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This is an evolving website and Table Tennis Community. Your suggestions are welcome.

Want a daily injection of Table Tennis? Come read the Larry Hodges Blog! (Entries go up by noon, Mon-Fri; see link on left.) Feel free to comment!

Want to talk Table Tennis? Come join us on the forum. While the focus here is on coaching, the forum is open to any table tennis talk.

Want to Learn? Read the Tip of the Week, study videos, read articles, or find just about any other table tennis coaching site from the menu links. If you know of one, please let us know so we can add it.

Want to Learn more directly? There are two options. See the Video Coaching link for info on having your game analyzed via video. See the Clinics link for info on arranging a clinic in your area, or finding ones that are already scheduled.

If you have any questions, feel free to email, post a note on the forum, or comment on my blog entries.

-Larry Hodges, Director, TableTennisCoaching.com

Member, USA Table Tennis Hall of Fame & USATT Certified National Coach
Professional Coach at the Maryland Table Tennis Center

Recent TableTennisCoaching.com blog posts

Thursday, July 28, 2011 - 12:28
July 28, 2011

Fixing the backhand

I had an interesting coaching experience yesterday with a new ten-year-old student. He'd picked up the forehand pretty well, but was struggling on the backhand. Over and over he'd stick his elbow way out to the side and drop the racket tip during the forward swing, contacting the ball with an awkward downward backspin swat, and follow through with his arm extended completely forward, as if he were lunging for something. Over and over I went through the stroke with him, but nothing worked. I told him to keep the racket tip up, keep the elbow in, hit the ball with a slight upward swing with topspin, and not to follow-through with his arm lunging forward. The problem was that all these were symptoms of the one actual problem. I suddenly realized he was contacting the ball too far out in front. When I told him to take the ball closer to his body, in one swoop all the problems disappeared - instant good technique as frustration on both sides of the net changed to sheer glee. Within minutes we were smacking backhands back and forth like pros.

A National Table Tennis League?

Countries like...




Wednesday, July 27, 2011 - 12:07
July 27, 2011

Your "Go To" serves?

What are your "go to" serves, the serves you use whenever possible both to build up a lead and to win key points? These could be set-up serves that set you up to attack or to get into your favorite type of rally, or they could be trick serves designed to win the point outright or set up an easy winner. I have zillions of serve variations, but here are some of my major "go to" serves. Most of my serves are forehand pendulum serves, but I use different motions to fool opponents.

Set-up Serves

  • Forehand pendulum short sidespin or side-top to the middle and backhand. While players often misread this serve as backspin and pop it up (easy winner!), it's designed to force a relatively soft but deep return that sets up an aggressive loop.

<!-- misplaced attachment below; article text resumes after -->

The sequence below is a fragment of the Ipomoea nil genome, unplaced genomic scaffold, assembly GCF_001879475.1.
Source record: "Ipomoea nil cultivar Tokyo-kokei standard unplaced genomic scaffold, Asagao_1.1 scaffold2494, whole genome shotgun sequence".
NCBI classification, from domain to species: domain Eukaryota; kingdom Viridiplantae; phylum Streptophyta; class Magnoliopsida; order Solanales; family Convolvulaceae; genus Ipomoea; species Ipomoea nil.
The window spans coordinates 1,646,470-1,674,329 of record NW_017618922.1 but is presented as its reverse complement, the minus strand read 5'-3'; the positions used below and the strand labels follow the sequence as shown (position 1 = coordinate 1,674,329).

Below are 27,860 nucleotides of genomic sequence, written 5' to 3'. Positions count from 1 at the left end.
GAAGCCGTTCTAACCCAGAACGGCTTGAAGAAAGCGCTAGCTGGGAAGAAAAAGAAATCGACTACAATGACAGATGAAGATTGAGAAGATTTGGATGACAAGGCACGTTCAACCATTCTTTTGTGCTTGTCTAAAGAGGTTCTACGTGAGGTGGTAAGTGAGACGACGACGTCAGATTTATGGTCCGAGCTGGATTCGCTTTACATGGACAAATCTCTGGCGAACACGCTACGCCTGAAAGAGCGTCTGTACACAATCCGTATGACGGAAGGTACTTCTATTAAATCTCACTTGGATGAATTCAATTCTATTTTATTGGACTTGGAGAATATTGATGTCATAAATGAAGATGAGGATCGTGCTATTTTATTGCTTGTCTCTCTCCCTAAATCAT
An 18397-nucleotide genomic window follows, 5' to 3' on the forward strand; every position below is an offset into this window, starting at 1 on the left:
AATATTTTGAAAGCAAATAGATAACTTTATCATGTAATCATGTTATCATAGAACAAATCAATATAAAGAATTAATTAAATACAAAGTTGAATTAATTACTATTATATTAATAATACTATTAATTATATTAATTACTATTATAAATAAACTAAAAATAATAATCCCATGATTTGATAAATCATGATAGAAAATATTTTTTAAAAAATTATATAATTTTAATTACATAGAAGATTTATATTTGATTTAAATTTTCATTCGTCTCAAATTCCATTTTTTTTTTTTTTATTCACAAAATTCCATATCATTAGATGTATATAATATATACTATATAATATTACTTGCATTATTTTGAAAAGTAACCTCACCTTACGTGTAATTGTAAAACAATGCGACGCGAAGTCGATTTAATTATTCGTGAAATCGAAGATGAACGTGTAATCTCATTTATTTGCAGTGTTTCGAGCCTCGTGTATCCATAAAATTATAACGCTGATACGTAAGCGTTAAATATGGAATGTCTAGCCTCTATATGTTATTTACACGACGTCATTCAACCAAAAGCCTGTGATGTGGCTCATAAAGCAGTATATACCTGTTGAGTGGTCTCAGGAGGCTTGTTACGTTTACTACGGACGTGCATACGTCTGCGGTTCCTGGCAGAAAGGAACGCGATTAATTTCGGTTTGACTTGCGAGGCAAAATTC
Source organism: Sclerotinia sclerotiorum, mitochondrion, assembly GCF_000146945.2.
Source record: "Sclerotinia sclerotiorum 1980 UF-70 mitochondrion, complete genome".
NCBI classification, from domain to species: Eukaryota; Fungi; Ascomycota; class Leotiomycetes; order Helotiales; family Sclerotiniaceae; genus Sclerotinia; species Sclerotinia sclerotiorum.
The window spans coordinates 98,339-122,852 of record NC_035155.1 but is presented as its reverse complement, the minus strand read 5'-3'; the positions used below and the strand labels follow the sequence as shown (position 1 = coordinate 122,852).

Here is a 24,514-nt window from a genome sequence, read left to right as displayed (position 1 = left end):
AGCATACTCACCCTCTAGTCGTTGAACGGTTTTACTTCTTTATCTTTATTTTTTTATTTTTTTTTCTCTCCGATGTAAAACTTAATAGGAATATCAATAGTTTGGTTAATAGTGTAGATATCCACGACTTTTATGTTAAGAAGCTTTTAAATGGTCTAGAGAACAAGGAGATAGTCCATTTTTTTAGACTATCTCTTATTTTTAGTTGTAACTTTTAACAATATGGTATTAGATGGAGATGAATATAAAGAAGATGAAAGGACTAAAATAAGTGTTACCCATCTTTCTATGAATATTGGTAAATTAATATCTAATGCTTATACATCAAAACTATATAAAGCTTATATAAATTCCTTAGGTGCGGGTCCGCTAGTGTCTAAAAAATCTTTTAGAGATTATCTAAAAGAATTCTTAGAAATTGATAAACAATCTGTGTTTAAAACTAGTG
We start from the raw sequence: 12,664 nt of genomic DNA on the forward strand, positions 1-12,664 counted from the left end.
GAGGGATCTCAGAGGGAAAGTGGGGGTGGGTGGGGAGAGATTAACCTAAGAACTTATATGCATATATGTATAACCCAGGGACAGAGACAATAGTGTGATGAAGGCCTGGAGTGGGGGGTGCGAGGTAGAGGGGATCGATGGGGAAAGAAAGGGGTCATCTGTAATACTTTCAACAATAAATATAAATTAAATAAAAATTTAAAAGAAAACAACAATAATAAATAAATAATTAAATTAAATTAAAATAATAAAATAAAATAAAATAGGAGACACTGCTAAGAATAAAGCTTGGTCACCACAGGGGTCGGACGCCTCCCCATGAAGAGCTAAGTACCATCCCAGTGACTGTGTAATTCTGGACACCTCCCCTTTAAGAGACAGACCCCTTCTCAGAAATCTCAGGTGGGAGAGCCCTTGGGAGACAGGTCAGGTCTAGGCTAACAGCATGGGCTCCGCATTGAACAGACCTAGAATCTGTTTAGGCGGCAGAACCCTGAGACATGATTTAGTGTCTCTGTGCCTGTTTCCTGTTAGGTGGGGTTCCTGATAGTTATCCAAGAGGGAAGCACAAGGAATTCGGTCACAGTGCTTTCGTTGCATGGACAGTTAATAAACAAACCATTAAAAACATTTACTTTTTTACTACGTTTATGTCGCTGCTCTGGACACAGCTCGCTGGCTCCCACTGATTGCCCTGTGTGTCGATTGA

• Forehand pendulum short, heavy backspin to the middle. This is usually pushed back long but heavy, setting up a very spinny forehand loop. I do it mostly to the middle so there are no extreme angles - I don't want to have to react to both heavy spin and angle. Key is to...



Tuesday, July 26, 2011 - 12:59
July 26, 2011

Table tennis equipment reviews

I have a new student who is interested in table tennis robots. While I'm familiar with them and have hit with most of the major brands, I'm no expert. I told the student I'd investigate them and see what the best values were - he was hoping for one under $1000, and I was hoping for one that could alternate hitting the ball in at least two places (i.e. one to forehand, one to backhand) so he could do a side-to-side footwork drill on it. And lo and behold, I was referred to Denis' Table Tennis World, which reviews just about all table tennis equipment, including robots. Very useful! If you are interested in equipment reviews, then stop by this site and browse away.

I've browsed the robot reviews, and later today plan to go over them more carefully so I can make a recommendation to the student. (They don't seem to have a review yet for the ipong, the newest but coolest looking low-end model.) No, I'm not going to make my recommendation public; I don't have enough first-hand knowledge of the robots to do that....




Monday, July 25, 2011 - 11:49
July 25, 2011

Tip of the Week

In this morning Tip of the Week, I write about the importance of serve variety.

Looping against the block

Almost nobody loops a block into the net; when they miss, it's almost always off the end. Part of this is because they are attacking the ball, and so driving it deep on the table, and simply drive it too deep on the table. Part of it is because they drop their back shoulder, lifting the ball as if it were a backspin. (I wrote a short article about the proper use of the back shoulder for smashing and looping.)

Since most players learn to loop first against backspin, when they start looping against a block (or an incoming topspin), they tend to drop that back shoulder too much. While dropping a little is okay if you are away from the table - key word is "little" - most do it way too much. Instead, you want to keep the back shoulder mostly up, and loop almost the top of the ball. It helps to hook the ball a little as well, dropping the tip down so it contacts...




Friday, July 22, 2011 - 12:25
July 22, 2011

Topspinny backhands (Topspinny ®2011 by Larry Hodges)

Yes, I'm trademarking the term "topspinny." Any time you say it, you have to pay me a quarter. (To the humor-challenged: I'm joking.) I like to use the term to describe players who use a lot of topspin on their backhands, as opposed to others who hit flatter, such as myself. Flat backhands used to be the norm, but these up-and-coming junior players are mostly taught topspinny backhands, sort of half drive, half loop, right off the bounce. I can demonstrate the shot easily, but I don't naturally use it in a match, not after 35 years of hitting "normal" backhands. The shot is highly effective; the ball just jumps at you like a normal backhand loop, with all the quickness of an off-the-bounce flat backhand.